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World Bank Education Financing Hits Record High as Consultations for New 10-Year Strategy Get Underway

March 15, 2010

Next week, the World Bank’s Board is scheduled to consider two new education projects for India that could mobilize US$1.05 billion in zero-interest lending to boost children’s elementary school enrollments, and strengthen engineering education institutions across the country.

The new operations will mark the Bank’s largest investment in education since 1962, when it first started investing in the sector with a US$5 million loan to Tunisia to build a few schools.

Although India has made significant progress in meeting its education goals, especially at the primary level, its enrollment rates in higher education stand at 11 percent. This has led to a severe skills shortage, especially in the information technology, infrastructure, power, and water sectors.

The Bank has supported India’s Sarva Shiksha Abhiyan (SSA) program, which aims to provide quality elementary education to all children, with two International Development Association credits totaling US1.1 billion since 2003. SSA, now the largest ongoing Education for All program in the world, has been remarkably successful, particularly in achieving greater access to elementary education: Between 2003 and 2009 the number of out of school children declined from 25 million to 8.1 million.

At current projections, Bank financing for education in the latest financial year is on track to reach approximately US$4.4 billion, which would represent another high-water mark for the institution. US$2 billion will be in zero-interest concessional lending to the world’s poorest countries in Africa, South Asia, and other regions; the remaining US$2.4 billion will be to middle-income client countries worldwide.

While managing its expanding portfolio, the Bank has also been asking its client countries and partners about where they want their education programs to be in 10 years, and how to get there starting in 2010. The Bank’s education sector has embarked on regional and country consultations to canvas the views of clients and stakeholders alike to authoritatively shape the Bank’s new Education Sector Strategy 2020.

As many countries inch closer to an eventual recovery from the world’s worst financial crisis since the Great Depression, the Bank believes that there is no better time to plan for the next decade—and invest significantly in education.

"A country’s winning development prospects depend on the skills and creativity of its citizens and workers, the wisdom and humanity of its leaders, and the ability of its parents to raise healthy, educated, and happy children," says Elizabeth (Beth) King, the Bank’s Director of Education. "Investing in education is the best way to achieve these prospects."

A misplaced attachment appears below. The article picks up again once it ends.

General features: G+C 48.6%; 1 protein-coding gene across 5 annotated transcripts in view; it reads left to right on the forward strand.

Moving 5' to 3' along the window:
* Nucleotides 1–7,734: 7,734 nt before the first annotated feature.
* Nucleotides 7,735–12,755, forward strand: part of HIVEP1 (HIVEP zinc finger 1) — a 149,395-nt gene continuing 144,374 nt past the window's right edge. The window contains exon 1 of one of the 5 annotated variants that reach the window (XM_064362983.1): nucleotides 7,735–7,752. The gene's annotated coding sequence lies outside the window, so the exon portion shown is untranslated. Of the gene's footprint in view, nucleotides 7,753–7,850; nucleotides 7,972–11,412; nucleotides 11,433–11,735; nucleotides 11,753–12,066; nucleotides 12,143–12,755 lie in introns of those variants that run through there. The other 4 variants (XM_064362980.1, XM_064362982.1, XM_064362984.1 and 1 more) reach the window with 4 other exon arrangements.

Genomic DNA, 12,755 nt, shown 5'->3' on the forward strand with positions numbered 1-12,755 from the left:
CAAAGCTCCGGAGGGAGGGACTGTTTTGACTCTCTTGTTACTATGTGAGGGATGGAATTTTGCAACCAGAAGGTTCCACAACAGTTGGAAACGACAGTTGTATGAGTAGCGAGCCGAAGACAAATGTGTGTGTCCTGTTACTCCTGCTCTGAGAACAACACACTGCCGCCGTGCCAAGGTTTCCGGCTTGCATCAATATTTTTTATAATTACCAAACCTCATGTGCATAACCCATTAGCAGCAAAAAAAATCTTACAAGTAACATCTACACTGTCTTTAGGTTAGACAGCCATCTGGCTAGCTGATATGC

With the 2015 Millennium Development Goals just five years away, and their promise of transforming people’s human and economic well-being still hanging in the balance, the Bank believes that education lies at the heart of reducing poverty and helping countries master the acquisition of cutting-edge knowledge and innovation that will underwrite the potential for broad-based, long-term growth for all.

The new education strategy, which will offer the Bank’s education vision for the next decade, builds on lessons learned from implementing its previous education strategies. It will chart progress toward the education MDGs, including the sharp increase in primary education completion rates and the growing demand for relevant secondary and tertiary education, while describing the challenge of helping secure learning opportunities for the most disadvantaged children and workforce competencies for youth, including those living in post-conflict and fragile-country settings.

New development evidence suggests that regional education plans, a hallmark of earlier strategies, may need to make way for strategies that are differentiated for categories of countries at different stages of development, facilitating a smoother path to country-specific plans.

King and her team are meeting with hundreds of education advocates—including governments, academics, civil society organizations, and donors—to take stock of current trends, discuss and debate future challenges, build consensus on strategic directions, develop a framework with indicators of success, and identify gaps in analytical work and investments. Additionally, the strategy team will review how best to realize the strategy within the Bank.

The globe-trotting team will meet with stakeholders in two dozen cities before finalizing the strategy in November 2010. This series of education consultations will explore key issues facing the education sector, such as:

How should investment be prioritized to have maximum impact?

How do we make sure that every schoolchild is learning?

What should be happening before, after, and outside of the classroom to support young people’s learning and development?

"A new World Bank education strategy will capture the current and emerging state of education," King said, "and position us for the next decade."

By Melanie Mayhew, HDN